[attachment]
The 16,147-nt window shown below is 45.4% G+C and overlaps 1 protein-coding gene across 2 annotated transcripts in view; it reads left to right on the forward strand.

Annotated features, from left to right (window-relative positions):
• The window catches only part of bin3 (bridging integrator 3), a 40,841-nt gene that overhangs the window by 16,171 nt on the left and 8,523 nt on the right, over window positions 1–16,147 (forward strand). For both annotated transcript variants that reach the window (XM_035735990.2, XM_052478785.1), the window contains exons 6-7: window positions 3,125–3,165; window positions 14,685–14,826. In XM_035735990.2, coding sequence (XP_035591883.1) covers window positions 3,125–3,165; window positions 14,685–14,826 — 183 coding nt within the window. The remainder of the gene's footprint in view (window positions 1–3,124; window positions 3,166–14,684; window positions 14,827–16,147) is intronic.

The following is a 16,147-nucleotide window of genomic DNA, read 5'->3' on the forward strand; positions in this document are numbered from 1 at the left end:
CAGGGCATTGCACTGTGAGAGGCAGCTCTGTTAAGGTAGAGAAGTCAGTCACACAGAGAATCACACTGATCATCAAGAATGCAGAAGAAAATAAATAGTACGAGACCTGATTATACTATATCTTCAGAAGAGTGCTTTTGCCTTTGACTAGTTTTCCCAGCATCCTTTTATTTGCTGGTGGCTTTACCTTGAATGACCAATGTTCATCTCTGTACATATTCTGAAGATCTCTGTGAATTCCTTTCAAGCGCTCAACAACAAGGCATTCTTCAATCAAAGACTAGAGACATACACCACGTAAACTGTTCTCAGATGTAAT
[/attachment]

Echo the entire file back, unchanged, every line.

The 16,147-nt window shown below is 45.4% G+C and overlaps 1 protein-coding gene across 2 annotated transcripts in view; it reads left to right on the forward strand.

Annotated features, from left to right (window-relative positions):
• The window catches only part of bin3 (bridging integrator 3), a 40,841-nt gene that overhangs the window by 16,171 nt on the left and 8,523 nt on the right, over window positions 1–16,147 (forward strand). For both annotated transcript variants that reach the window (XM_035735990.2, XM_052478785.1), the window contains exons 6-7: window positions 3,125–3,165; window positions 14,685–14,826. In XM_035735990.2, coding sequence (XP_035591883.1) covers window positions 3,125–3,165; window positions 14,685–14,826 — 183 coding nt within the window. The remainder of the gene's footprint in view (window positions 1–3,124; window positions 3,166–14,684; window positions 14,827–16,147) is intronic.

The following is a 16,147-nucleotide window of genomic DNA, read 5'->3' on the forward strand; positions in this document are numbered from 1 at the left end:
CAGGGCATTGCACTGTGAGAGGCAGCTCTGTTAAGGTAGAGAAGTCAGTCACACAGAGAATCACACTGATCATCAAGAATGCAGAAGAAAATAAATAGTACGAGACCTGATTATACTATATCTTCAGAAGAGTGCTTTTGCCTTTGACTAGTTTTCCCAGCATCCTTTTATTTGCTGGTGGCTTTACCTTGAATGACCAATGTTCATCTCTGTACATATTCTGAAGATCTCTGTGAATTCCTTTCAAGCGCTCAACAACAAGGCATTCTTCAATCAAAGACTAGAGACATACACCACGTAAACTGTTCTCAGATGTAAT